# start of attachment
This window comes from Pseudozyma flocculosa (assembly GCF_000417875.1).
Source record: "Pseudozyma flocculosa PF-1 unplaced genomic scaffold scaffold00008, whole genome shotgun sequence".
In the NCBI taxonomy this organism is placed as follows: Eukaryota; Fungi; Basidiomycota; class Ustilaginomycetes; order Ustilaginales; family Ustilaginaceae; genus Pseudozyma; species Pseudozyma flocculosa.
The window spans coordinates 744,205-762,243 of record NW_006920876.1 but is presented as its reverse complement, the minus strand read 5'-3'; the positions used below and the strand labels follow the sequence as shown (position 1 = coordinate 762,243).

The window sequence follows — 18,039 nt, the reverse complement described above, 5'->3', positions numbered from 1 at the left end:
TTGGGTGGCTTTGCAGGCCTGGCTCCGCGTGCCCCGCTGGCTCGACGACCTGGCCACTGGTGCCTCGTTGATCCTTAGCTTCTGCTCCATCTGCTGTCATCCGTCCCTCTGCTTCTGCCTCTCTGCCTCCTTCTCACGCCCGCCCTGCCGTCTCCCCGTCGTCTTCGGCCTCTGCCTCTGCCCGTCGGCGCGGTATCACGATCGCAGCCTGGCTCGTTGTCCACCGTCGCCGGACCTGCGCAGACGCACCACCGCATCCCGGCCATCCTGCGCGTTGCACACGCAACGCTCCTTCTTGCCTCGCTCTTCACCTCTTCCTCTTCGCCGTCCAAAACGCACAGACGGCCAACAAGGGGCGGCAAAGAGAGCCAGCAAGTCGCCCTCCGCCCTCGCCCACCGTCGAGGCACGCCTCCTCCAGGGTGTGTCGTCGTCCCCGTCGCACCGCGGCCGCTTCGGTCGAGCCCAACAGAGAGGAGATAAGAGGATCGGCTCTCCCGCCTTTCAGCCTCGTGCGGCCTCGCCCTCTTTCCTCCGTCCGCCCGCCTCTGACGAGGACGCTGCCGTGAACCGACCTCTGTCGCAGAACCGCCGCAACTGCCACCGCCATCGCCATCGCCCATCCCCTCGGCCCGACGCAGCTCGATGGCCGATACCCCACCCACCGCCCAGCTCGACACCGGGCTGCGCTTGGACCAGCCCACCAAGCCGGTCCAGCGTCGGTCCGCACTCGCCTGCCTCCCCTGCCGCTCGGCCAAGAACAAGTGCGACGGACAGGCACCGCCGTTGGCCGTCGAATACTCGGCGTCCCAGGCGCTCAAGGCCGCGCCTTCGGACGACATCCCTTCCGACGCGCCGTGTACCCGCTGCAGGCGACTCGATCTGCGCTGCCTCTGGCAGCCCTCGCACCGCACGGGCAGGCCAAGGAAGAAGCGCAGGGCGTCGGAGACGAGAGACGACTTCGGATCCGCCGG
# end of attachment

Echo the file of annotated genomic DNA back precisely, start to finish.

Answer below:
This window comes from Pseudozyma flocculosa (assembly GCF_000417875.1).
Source record: "Pseudozyma flocculosa PF-1 unplaced genomic scaffold scaffold00008, whole genome shotgun sequence".
In the NCBI taxonomy this organism is placed as follows: Eukaryota; Fungi; Basidiomycota; class Ustilaginomycetes; order Ustilaginales; family Ustilaginaceae; genus Pseudozyma; species Pseudozyma flocculosa.
The window spans coordinates 744,205-762,243 of record NW_006920876.1 but is presented as its reverse complement, the minus strand read 5'-3'; the positions used below and the strand labels follow the sequence as shown (position 1 = coordinate 762,243).

The window sequence follows — 18,039 nt, the reverse complement described above, 5'->3', positions numbered from 1 at the left end:
TTGGGTGGCTTTGCAGGCCTGGCTCCGCGTGCCCCGCTGGCTCGACGACCTGGCCACTGGTGCCTCGTTGATCCTTAGCTTCTGCTCCATCTGCTGTCATCCGTCCCTCTGCTTCTGCCTCTCTGCCTCCTTCTCACGCCCGCCCTGCCGTCTCCCCGTCGTCTTCGGCCTCTGCCTCTGCCCGTCGGCGCGGTATCACGATCGCAGCCTGGCTCGTTGTCCACCGTCGCCGGACCTGCGCAGACGCACCACCGCATCCCGGCCATCCTGCGCGTTGCACACGCAACGCTCCTTCTTGCCTCGCTCTTCACCTCTTCCTCTTCGCCGTCCAAAACGCACAGACGGCCAACAAGGGGCGGCAAAGAGAGCCAGCAAGTCGCCCTCCGCCCTCGCCCACCGTCGAGGCACGCCTCCTCCAGGGTGTGTCGTCGTCCCCGTCGCACCGCGGCCGCTTCGGTCGAGCCCAACAGAGAGGAGATAAGAGGATCGGCTCTCCCGCCTTTCAGCCTCGTGCGGCCTCGCCCTCTTTCCTCCGTCCGCCCGCCTCTGACGAGGACGCTGCCGTGAACCGACCTCTGTCGCAGAACCGCCGCAACTGCCACCGCCATCGCCATCGCCCATCCCCTCGGCCCGACGCAGCTCGATGGCCGATACCCCACCCACCGCCCAGCTCGACACCGGGCTGCGCTTGGACCAGCCCACCAAGCCGGTCCAGCGTCGGTCCGCACTCGCCTGCCTCCCCTGCCGCTCGGCCAAGAACAAGTGCGACGGACAGGCACCGCCGTTGGCCGTCGAATACTCGGCGTCCCAGGCGCTCAAGGCCGCGCCTTCGGACGACATCCCTTCCGACGCGCCGTGTACCCGCTGCAGGCGACTCGATCTGCGCTGCCTCTGGCAGCCCTCGCACCGCACGGGCAGGCCAAGGAAGAAGCGCAGGGCGTCGGAGACGAGAGACGACTTCGGATCCGCCGG